The purpose of the ruggedness study is to identify important operational and environmental factors which might cause significant variability in the results. The results of the ruggedness study can be used to establish appropriate ranges of the parameters in questions. The ruggedness test will be carried out according to ASTM C 1067-00 "Conducting a Ruggedness or Screening Program for Test Methods for Construction Materials."
The study was conducted following ASTM procedures C 1067-00. The analysis was done for 1 coarse aggregate size and 2 fine aggregate sizes in the following sieve ranges, 12.5mm to 9.5mm (0.5 in to 0.375 in), 2.36 mm to 1.18 mm (ASTM #8 sieve to ASTM #16 sieve), and 1.18 mm to 0.600 mm (ASTM #16 sieve to ASTM #30 sieve). Particles in the 12.5 mm to 9.5 mm size range passed the 12.5 mm sieve but were retained on the 9.5 mm sieve. In this study the aggregate sieve ranges will be referred to by the retained sieve size, 12.5mm to 9.5mm (0.5 in to 0.375 in) will be abbreviated as 9.5mm (0.375 in). Two aggregates were used for each sieve size, one dark color aggregate and one light color aggregate. The coarse aggregates are characterized by analyzing the angularity, texture, sphericity, and flat and elongated parameters of 50 particles. The angularity and 2D form of 150 particles are used to characterize each of the sizes of the fine aggregates.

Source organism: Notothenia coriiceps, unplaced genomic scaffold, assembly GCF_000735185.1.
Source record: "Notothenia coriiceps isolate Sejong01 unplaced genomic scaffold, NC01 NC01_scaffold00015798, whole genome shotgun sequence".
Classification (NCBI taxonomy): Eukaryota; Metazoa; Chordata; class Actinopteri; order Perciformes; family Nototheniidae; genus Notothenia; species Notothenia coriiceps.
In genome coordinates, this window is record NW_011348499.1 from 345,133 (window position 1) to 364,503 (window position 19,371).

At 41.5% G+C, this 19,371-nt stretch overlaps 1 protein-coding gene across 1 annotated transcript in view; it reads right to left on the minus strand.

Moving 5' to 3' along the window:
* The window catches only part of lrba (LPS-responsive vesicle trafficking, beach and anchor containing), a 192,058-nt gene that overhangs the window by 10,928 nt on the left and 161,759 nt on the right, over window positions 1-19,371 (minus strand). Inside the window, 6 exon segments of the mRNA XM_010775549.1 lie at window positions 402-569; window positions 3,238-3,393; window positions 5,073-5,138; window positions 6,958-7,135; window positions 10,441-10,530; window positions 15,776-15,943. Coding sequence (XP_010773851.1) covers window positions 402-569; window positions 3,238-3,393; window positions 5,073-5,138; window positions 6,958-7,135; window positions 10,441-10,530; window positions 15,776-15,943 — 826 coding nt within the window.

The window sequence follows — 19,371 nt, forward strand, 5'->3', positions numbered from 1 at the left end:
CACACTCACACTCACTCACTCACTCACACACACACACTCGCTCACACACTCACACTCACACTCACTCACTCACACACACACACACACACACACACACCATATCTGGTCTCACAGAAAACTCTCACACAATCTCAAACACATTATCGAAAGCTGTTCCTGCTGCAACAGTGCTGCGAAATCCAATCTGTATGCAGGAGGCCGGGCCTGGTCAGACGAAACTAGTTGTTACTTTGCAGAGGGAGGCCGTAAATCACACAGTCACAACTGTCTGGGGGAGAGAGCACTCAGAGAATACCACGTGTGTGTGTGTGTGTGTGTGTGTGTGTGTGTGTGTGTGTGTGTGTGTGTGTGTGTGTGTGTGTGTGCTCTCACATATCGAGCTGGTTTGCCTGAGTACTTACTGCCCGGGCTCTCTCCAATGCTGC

The seven factors were selected for the fine and coarse aggregates based on plausible factors which could cause significant variation in the test results. The high and low limits for each factor were selected based on limits that would reasonably occur in the test if no particular measures were taken to control them. The factors and limits chosen for the coarse and fine aggregates are shown in Table 1 and Table 2.